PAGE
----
Sailing for Matt is about living in the moment. Time feels different on the water and of course, there is the endorphin rush of the wind in your sails. It’s meditative to be at one with the ocean and sea life. It awakens that sense of travel embedded deep within the human psyche: We are travellers by nature and exploration is always calling.

But even for a sailing champion, preparing for a circumnavigation rally is not an easy feat.

Preparation is key

The planning began over two years ago with a list. A list of all the things they needed for the trip (including a new yacht), the safety checks to perform, the training, the supplies and working out when to join the World ARC.

Gantt charts became Matt’s life and project management became a well-honed skill. The preparation for departure was almost as skilled as sailing the rally itself.

There was the equipment: satellite phones with built-in SOS signals, multiple GPS systems, VHF radio, AMSA approved distress buttons, EPERM (emergency radio positioning system), spare batteries, waterproof cushions, lightweight mattresses, biodegradable paper and bags, toothpaste, 24-hour inflatable life raft, mini air conditioner system, fuel stores, personal grab bags with essential supplies of clothing and rations, extra sails, AIS, radar, thermal imaging systems, wind-powered generators, water pumps and filtration systems, toolkits, iPads, laptops, mobile phones, paper charts, vinegar (to treat jellyfish stings).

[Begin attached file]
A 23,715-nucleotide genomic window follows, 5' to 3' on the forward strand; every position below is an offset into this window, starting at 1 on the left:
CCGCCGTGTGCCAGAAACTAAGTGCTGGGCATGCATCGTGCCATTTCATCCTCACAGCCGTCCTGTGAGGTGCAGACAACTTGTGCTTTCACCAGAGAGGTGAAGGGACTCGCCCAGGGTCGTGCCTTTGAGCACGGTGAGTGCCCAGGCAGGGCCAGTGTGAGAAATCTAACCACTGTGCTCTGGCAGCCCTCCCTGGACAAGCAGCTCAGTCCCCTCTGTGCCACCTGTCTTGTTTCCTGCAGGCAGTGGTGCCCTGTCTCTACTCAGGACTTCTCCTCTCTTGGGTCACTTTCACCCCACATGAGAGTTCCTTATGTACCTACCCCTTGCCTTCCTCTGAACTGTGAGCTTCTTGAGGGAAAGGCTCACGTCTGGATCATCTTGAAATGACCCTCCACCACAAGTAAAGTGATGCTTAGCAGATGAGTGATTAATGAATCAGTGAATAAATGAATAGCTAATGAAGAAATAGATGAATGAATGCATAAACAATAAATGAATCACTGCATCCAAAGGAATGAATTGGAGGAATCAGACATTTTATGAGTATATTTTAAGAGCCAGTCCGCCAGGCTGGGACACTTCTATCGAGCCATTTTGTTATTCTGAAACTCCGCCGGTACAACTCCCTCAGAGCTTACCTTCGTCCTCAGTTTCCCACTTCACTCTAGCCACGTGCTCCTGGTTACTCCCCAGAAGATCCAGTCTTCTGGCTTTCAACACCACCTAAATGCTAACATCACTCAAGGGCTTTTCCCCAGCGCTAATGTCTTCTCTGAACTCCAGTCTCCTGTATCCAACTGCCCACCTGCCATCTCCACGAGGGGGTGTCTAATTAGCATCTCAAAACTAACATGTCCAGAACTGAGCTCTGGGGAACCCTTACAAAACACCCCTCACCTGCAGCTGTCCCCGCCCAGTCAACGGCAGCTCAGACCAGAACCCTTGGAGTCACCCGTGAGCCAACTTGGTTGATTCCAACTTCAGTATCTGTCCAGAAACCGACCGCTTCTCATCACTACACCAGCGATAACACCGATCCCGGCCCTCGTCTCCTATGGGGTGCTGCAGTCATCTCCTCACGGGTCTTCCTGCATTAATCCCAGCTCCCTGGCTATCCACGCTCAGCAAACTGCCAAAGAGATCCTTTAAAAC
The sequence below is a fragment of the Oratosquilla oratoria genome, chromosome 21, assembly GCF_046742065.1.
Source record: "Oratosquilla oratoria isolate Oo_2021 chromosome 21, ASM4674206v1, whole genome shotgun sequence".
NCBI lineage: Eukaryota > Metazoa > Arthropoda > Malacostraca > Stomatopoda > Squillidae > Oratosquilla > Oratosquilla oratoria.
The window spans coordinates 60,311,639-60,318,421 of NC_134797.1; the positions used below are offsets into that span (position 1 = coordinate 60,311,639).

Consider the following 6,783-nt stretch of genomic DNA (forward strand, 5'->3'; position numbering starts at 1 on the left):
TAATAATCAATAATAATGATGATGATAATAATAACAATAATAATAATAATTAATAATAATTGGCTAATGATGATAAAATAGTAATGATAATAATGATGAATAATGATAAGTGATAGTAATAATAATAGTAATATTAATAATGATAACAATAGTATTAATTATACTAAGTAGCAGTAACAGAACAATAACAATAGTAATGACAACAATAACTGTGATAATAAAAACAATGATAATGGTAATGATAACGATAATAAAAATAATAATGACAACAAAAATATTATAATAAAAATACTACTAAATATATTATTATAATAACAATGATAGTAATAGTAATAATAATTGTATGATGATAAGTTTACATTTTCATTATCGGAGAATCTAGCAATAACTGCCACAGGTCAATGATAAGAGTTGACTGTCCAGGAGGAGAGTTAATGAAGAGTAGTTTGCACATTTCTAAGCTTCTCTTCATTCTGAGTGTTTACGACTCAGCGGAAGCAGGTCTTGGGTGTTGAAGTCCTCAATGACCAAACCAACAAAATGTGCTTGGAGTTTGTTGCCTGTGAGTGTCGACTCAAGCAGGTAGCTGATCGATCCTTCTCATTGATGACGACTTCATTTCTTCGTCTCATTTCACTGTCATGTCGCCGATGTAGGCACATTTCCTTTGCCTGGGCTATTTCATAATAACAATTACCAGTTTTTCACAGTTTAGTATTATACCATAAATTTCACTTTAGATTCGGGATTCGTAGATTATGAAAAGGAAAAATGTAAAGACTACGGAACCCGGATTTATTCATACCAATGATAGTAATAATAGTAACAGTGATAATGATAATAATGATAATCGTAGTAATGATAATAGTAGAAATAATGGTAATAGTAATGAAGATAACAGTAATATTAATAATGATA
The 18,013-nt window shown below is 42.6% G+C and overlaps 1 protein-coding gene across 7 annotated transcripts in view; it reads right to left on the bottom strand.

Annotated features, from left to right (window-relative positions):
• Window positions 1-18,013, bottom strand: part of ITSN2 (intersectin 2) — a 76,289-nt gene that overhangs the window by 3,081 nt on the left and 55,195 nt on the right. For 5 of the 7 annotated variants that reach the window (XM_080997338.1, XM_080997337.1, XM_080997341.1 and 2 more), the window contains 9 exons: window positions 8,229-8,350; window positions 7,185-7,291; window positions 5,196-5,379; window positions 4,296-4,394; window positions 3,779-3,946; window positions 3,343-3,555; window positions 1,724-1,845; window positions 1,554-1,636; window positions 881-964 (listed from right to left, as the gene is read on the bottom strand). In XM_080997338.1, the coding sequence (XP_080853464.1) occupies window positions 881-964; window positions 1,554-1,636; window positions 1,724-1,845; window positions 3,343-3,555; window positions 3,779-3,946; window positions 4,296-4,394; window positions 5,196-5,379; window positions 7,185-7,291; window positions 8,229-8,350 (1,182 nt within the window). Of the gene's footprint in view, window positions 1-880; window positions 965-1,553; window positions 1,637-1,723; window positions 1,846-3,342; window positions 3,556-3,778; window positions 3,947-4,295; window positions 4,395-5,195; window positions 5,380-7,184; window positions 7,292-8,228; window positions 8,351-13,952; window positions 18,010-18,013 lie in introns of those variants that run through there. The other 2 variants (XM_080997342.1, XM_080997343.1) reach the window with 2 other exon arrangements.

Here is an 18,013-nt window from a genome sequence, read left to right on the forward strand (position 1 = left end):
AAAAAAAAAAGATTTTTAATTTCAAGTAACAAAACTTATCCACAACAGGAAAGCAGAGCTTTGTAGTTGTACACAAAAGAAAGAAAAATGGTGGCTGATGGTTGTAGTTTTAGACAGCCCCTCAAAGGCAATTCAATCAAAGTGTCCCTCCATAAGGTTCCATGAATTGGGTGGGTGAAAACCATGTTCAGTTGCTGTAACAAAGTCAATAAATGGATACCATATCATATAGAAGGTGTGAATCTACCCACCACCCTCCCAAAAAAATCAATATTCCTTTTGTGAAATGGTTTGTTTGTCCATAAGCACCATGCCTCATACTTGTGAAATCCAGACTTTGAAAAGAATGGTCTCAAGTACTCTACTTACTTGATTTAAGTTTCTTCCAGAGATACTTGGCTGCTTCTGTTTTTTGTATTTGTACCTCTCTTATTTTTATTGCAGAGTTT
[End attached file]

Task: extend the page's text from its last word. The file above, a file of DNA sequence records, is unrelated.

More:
Food on board was prepared with as much thought. There are pre-cooked meals for when the swell is too much to cook in, tea cups with lids, rubber bottomed bowls so your meal doesn’t slip around the table, flatbread for the bulk of the trip as it takes up less space in the hold. Fresh fruit will be brought in each port but keeping the fruit fresh was a conundrum. There are garbage storage systems onboard as well, as the team will only be able to dispose of rubbish at the occasional port along the route. There’s also quite a stock of peanut butter according to their Facebook.

Everything stored on the vessel has a specific place. Matt and the team could add ‘Tetris champions’ to their biographies for the level of precision required to plan this aspect of the trip. Sadly, they couldn’t fit any scuba equipment on board, so no recreational scuba diving during this trip (but there will be plenty of swimming).

The team need to be versed in mechanics, engineering and basic electrics too as when you are in the middle of the ocean there is only you to fix the water pumps or repair the motor.